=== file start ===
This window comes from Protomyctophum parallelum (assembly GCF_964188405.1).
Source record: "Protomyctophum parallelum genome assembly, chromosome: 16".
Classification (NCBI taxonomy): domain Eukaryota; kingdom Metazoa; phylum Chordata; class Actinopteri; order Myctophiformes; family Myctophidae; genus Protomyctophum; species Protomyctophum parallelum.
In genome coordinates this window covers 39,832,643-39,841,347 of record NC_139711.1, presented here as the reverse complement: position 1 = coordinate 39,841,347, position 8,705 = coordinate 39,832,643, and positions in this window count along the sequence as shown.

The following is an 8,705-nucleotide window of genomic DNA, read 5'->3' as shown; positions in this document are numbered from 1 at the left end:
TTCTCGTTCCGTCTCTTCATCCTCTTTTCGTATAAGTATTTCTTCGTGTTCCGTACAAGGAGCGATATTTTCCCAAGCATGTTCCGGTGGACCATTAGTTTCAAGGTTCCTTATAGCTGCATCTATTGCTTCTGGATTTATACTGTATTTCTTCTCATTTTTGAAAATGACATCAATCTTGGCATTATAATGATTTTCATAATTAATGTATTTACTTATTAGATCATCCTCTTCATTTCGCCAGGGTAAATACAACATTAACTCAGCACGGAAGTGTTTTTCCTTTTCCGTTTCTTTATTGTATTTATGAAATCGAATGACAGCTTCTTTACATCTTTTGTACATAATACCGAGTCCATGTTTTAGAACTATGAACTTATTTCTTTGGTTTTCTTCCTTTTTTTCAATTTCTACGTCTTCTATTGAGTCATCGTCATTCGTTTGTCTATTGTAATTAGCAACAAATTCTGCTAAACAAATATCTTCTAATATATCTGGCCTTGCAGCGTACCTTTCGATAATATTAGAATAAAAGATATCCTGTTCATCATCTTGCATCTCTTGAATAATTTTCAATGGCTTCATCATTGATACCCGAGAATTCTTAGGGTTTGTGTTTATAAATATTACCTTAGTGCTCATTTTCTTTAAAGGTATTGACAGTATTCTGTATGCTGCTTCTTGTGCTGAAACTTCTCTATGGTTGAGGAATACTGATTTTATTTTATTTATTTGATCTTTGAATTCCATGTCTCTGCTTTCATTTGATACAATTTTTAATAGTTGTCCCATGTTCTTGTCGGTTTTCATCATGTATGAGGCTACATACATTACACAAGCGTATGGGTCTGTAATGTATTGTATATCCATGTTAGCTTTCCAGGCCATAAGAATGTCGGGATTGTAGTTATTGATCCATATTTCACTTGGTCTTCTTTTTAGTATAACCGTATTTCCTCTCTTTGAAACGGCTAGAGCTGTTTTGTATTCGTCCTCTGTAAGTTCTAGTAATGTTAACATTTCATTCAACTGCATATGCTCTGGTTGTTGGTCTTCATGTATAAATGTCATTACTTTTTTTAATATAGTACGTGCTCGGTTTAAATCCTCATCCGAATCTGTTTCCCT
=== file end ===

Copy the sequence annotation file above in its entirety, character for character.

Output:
This window comes from Protomyctophum parallelum (assembly GCF_964188405.1).
Source record: "Protomyctophum parallelum genome assembly, chromosome: 16".
Classification (NCBI taxonomy): domain Eukaryota; kingdom Metazoa; phylum Chordata; class Actinopteri; order Myctophiformes; family Myctophidae; genus Protomyctophum; species Protomyctophum parallelum.
In genome coordinates this window covers 39,832,643-39,841,347 of record NC_139711.1, presented here as the reverse complement: position 1 = coordinate 39,841,347, position 8,705 = coordinate 39,832,643, and positions in this window count along the sequence as shown.

The following is an 8,705-nucleotide window of genomic DNA, read 5'->3' as shown; positions in this document are numbered from 1 at the left end:
TTCTCGTTCCGTCTCTTCATCCTCTTTTCGTATAAGTATTTCTTCGTGTTCCGTACAAGGAGCGATATTTTCCCAAGCATGTTCCGGTGGACCATTAGTTTCAAGGTTCCTTATAGCTGCATCTATTGCTTCTGGATTTATACTGTATTTCTTCTCATTTTTGAAAATGACATCAATCTTGGCATTATAATGATTTTCATAATTAATGTATTTACTTATTAGATCATCCTCTTCATTTCGCCAGGGTAAATACAACATTAACTCAGCACGGAAGTGTTTTTCCTTTTCCGTTTCTTTATTGTATTTATGAAATCGAATGACAGCTTCTTTACATCTTTTGTACATAATACCGAGTCCATGTTTTAGAACTATGAACTTATTTCTTTGGTTTTCTTCCTTTTTTTCAATTTCTACGTCTTCTATTGAGTCATCGTCATTCGTTTGTCTATTGTAATTAGCAACAAATTCTGCTAAACAAATATCTTCTAATATATCTGGCCTTGCAGCGTACCTTTCGATAATATTAGAATAAAAGATATCCTGTTCATCATCTTGCATCTCTTGAATAATTTTCAATGGCTTCATCATTGATACCCGAGAATTCTTAGGGTTTGTGTTTATAAATATTACCTTAGTGCTCATTTTCTTTAAAGGTATTGACAGTATTCTGTATGCTGCTTCTTGTGCTGAAACTTCTCTATGGTTGAGGAATACTGATTTTATTTTATTTATTTGATCTTTGAATTCCATGTCTCTGCTTTCATTTGATACAATTTTTAATAGTTGTCCCATGTTCTTGTCGGTTTTCATCATGTATGAGGCTACATACATTACACAAGCGTATGGGTCTGTAATGTATTGTATATCCATGTTAGCTTTCCAGGCCATAAGAATGTCGGGATTGTAGTTATTGATCCATATTTCACTTGGTCTTCTTTTTAGTATAACCGTATTTCCTCTCTTTGAAACGGCTAGAGCTGTTTTGTATTCGTCCTCTGTAAGTTCTAGTAATGTTAACATTTCATTCAACTGCATATGCTCTGGTTGTTGGTCTTCATGTATAAATGTCATTACTTTTTTTAATATAGTACGTGCTCGGTTTAAATCCTCATCCGAATCTGTTTCCCT